This is about the 8th or 9th time I’ve found a Twitter thread that I felt was worthy of a wider forum or a different media. This time around the author is Tish Warren Harrison, author of Liturgy of the Ordinary (InterVarsity). I know as I’m typing this that some of you are weary of this subject, but I believe she offers a fresh perspective.

When everyone was talking about John MacArthur and “Go home,” I was busy having a human being, so I haven’t been online. But do I care? Of course I care. I care because I’m a female priest and care about Beth Moore. And because I care about the church. And here’s what I thought:

I have often said that I keep having this conversation — not just about women’s ordination/roles but about women’s catechesis/discipleship, institutional empowerment and accountability, theological training, leadership, and depth — for my daughters, but this week, I had a son.

And I have realized that we need this conversation just as much for him and every boy of the next generation. Because it is hard to be a faithful, orthodox Christian in the world. I think it is getting harder.

If boys and men can’t learn from and value the gifts, insight, teaching, knowledge, writing, ministries, and works of God in 50%+ of the church, it will be all the harder for them to walk with Jesus.

Sexism is a sin. We don’t often speak of it in those terms, but it’s not just “problematic.” It’s a principality and power. It is idolatry. And like all sin, it diminishes us as a church, not just those sinned against, but those who are in sin.

(And note I’m not talking about complementarianism as a biblical conviction, which is not what any of this is about — Beth isn’t ordained even. This is about if women can speak about God.)

October 28, 2019

Three Models of the Chain of Grace

NLT.2Cor.5.20 So we are Christ’s ambassadors; God is making his appeal through us. We speak for Christ when we plead, “Come back to God!”

The Voice.1Cor. 1.17 The mission given to me by the Anointed One is not about baptism, but about preaching good news. The point is not to impress others by spinning an eloquent, intellectual argument; that type of rhetorical showboating would only nullify the cross of the Anointed.

CEB. 2Tim.4.5 But you must keep control of yourself in all circumstances. Endure suffering, do the work of a preacher of the good news, and carry out your service fully.

On Saturday at C201 we looked at what I could call the vertical chain of grace; the idea of one generation passing its faith and faith-values on to the next.

There is also a horizontal chain of faith that happens when peers share their faith with friends, relatives and acquaintances (neighbours, workmates, fellow-students) who respond. One of the best stories I ever heard in church a youth service where a girl, got up and (I’m changing the names at this point, I am sure) said, “My name is Amanda…” and then went on to tell the story of how her life was changed because of a friend named Brittany. Then the next one stepped up and began, “My name is Brittany…” and told her story of coming to faith because of the influence of a girl named Crystal. Next — and you’re probably guessing the pattern already — a girl stepped to the microphone and started with “My name is Crystal…” and told her story which included being invited to an event by her friend Danielle.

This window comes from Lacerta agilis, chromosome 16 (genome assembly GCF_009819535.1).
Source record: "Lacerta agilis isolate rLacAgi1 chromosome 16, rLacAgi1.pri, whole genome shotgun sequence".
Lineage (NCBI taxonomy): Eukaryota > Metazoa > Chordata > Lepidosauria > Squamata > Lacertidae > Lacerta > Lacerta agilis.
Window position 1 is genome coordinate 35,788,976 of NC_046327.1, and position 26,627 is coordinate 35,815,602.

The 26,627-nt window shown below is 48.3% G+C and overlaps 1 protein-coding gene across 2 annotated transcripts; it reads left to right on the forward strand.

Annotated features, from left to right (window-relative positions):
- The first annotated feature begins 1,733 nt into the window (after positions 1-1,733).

You might think this all sounds too contrived to be true, but when the last girl got up and said, “Hi, I’m Danielle…” I swear there wasn’t a dry eye in the church. You could hear a pin drop.

My goodness, this works! This sharing your faith thing really, really works, and just last night we heard a very similar story involving three different peers…

…There is a third element to the chain of faith model, and as we thought in terms of horizontal (width) and vertical (length), we couldn’t think of a word to describe a depth of cooperation between various parties, so feel free to comment, but I’m calling this a trans-sectional chain of faith.

I took a picture of this page from The Message Bible to use in a presentation my wife and I shared Saturday morning. It’s from Romans 10:14.

NIrV.Rom.10.14 How can they call on him unless they believe in him? How can they believe in him unless they hear about him? How can they hear about him unless someone preaches to them?

What I believe sets this model apart is that it applies to a single conversion story and there may be different parties involved in the calling and sending of those who do the work of an evangelist. Different people responsible for the training and equipping. Different people responsible for the accountability and oversight. Different people who will look after the follow-up and discipleship of this one individual.

Perhaps the above verse doesn’t have this as finely tuned, but it talks about process. Believing follows an awareness of the Jesus redemption story, which follows a presentation of that same story.

Perhaps the one below is clearer, but I did want to include the above passage as well.

NLT.1Cor.3.7 It’s not important who does the planting, or who does the watering. What’s important is that God makes the seed grow.8 The one who plants and the one who waters work together with the same purpose. And both will be rewarded for their own hard work. 9 For we are both God’s workers. And you are God’s field. You are God’s building.

It’s similar to the horizontal chain, but each part is now serving a different purpose in a single story. Each participant is one part of a chain of grace leading a single person to faith.


Go Deeper: What’s involved in the decision making process? Refer back to this model we presented in January, 2018 at C201, The Steps to Decision.